Social Investments, Informal Risk Sharing, and Inequality
This paper studies costly network formation in the context of risk sharing. Neighboring agents negotiate agreements as in Stole and Zwiebel (1996), which results in the social surplus being allocated according to the Myerson value. We uncover two types of inefficiency: overinvestment in social relationships within group (e.g., caste, ethnicity), but underinvestment across group. We find a novel tradeoff between efficiency and equality. Both within and across groups, inefficiencies are minimized by increasing social inequality, which results in financial inequality and increasing the centrality of the most central agents. Evidence from 75 Indian village networks is congruent with our model.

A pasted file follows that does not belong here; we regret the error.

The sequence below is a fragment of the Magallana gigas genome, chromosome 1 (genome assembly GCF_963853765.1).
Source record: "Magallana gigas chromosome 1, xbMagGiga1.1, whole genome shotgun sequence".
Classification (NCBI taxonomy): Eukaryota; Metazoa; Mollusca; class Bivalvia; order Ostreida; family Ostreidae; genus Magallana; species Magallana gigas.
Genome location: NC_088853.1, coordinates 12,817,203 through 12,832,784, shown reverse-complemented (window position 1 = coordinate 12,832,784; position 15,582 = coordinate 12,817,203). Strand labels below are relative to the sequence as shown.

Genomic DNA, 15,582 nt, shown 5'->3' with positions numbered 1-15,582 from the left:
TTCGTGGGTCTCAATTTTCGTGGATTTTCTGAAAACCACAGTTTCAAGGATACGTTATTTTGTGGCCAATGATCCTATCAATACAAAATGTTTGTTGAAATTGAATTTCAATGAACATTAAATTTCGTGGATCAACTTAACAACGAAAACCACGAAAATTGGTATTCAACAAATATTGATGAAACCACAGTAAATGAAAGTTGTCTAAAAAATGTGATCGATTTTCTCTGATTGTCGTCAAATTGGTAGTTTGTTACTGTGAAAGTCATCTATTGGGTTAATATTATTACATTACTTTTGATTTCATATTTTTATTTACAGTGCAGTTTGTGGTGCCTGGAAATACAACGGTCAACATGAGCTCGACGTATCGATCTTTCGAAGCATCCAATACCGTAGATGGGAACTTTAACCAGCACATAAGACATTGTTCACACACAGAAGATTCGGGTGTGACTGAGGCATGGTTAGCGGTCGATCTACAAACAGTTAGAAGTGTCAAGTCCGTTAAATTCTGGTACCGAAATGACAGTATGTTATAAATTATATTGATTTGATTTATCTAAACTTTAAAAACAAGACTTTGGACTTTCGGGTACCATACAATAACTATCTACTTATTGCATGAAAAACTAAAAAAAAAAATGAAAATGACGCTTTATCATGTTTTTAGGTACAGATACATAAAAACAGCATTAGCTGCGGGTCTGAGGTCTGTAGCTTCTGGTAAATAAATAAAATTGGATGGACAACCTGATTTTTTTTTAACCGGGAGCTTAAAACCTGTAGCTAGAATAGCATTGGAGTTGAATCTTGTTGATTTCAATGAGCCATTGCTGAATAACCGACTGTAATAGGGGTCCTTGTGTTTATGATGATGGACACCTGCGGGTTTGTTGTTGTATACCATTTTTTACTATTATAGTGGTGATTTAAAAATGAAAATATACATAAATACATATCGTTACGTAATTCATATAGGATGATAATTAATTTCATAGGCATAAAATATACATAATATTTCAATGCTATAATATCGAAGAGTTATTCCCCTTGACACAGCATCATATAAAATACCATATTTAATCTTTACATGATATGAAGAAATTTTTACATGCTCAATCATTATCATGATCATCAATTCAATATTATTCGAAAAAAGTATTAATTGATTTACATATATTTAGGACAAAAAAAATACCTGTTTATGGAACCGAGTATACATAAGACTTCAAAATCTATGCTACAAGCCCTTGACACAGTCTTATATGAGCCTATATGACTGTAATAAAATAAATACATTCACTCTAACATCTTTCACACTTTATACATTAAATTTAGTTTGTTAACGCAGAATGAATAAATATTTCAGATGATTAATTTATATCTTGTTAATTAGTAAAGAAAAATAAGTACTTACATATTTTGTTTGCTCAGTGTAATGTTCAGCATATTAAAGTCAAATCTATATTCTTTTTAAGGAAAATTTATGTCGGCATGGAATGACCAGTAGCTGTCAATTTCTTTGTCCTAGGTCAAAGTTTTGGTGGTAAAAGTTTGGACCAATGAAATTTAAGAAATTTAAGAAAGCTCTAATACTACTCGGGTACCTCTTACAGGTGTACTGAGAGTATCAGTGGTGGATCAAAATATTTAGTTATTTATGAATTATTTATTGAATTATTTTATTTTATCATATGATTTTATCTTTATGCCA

We thank the National Science Foundation, SES-1155302, for funding the research that collected the data we use. Ambrus, Chandrasekhar and Elliott acknowledge financial support from National Science Foundation (NSF) grant "The economic benefits of investing into social relationships,'' SES-1429959. We thank Nageeb Ali, Ben Golub, Matt Jackson, Willemien Kets, Cynthia Kinnan, Rachel Kranton, Peter Landry, Horacio Larreguy, Melanie Morten, Kaivan Munshi and Luigi Pistaferri for helpful comments. We also thank seminar participants at the Calvo-Armengol prize conference, the Harvard-MIT theory seminar, Oxford, Microsoft Research, 2012 ThRed conference in Budapest, Syracuse, Ohio State University, Duke and the Tinbergen Institute. The views expressed herein are those of the authors and do not necessarily reflect the views of the National Bureau of Economic Research.